"Small Freight containers"
of the former Soviet Union

A couple of shots of small containers, photographed in 1998 at Kishli goods station, Baku, in the Republic of Azerbaijan
(Oh, and a few wagons and engines too.)

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Photo no. 1: A Russian 'small container'
1. A typical "small container", about five feet wide, very common on railways of the former Soviet Union. This container has been loaded on a lorry at Kishli goods station in Baku.     Photo: Neil Worthington

 
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Photo no. 2: Another 'small container' on a different lorry
2. Another "small container" on a different lorry. These containers usually travel by rail in high sided open wagons which are more secure than flat wagons. At Kishli, they are handled by gantry crane inside a covered shed or "hangar". Unfortunately my shots inside the shed didn't come out very well.     Photo: Neil Worthington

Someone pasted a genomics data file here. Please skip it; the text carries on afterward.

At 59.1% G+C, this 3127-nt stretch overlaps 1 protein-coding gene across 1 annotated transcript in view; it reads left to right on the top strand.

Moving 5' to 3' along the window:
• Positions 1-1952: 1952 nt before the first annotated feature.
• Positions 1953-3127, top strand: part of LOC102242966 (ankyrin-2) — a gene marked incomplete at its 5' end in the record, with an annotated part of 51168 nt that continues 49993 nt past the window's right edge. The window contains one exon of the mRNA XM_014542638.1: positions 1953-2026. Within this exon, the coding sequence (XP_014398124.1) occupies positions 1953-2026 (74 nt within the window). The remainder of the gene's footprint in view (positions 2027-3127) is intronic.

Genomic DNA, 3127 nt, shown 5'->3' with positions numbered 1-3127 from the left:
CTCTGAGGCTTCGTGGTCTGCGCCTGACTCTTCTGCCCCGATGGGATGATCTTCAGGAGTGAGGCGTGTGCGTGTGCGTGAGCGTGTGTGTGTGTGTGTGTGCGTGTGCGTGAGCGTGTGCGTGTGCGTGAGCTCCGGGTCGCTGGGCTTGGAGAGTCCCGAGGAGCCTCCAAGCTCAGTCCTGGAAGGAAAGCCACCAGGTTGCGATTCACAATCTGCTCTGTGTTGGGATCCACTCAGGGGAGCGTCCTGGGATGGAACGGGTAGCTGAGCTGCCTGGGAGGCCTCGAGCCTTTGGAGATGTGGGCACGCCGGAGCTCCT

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A long line of conventional goods wagons being shunted
3. Assorted conventional goods wagons being shunted at Kishli. Note the height of the packs of timber in the open wagons.     Photo: Neil Worthington

 
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Detail of the timber packs showing the generous loading gauge
4. The packs of timber are shown here in greater detail. They have been carefully constructed to take full advantage of the generous loading gauge.     Photo: Neil Worthington

 
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An electric loco backing onto a block oil train
5. An electric loco (of either VL8 or VL11 class - I only remember that the VL stands for Vladimir Lenin). It is setting back onto a heavy block oil train which already has an articulated electric loco at its head. Some of the oil tank wagons in this train are carried on four bogies - 8 axles, 16 wheels. The others are four axled wagons. (This railway doesn't mess about with 2 axled wagons.)     Photo: Neil Worthington

 
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A diesel loco shunting wagons at Baku train ferry sidings
6. A diesel loco shunting wagons in the sidings near Baku's train ferry dock. The ferry crosses the Caspian Sea to Turkmenbashi in Turkmenistan.     Photo: Neil Worthington

 

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This site is maintained by Neil Worthington.
This page was posted on 09 March 1999.
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All text and photographs are © 1998, Neil Worthington.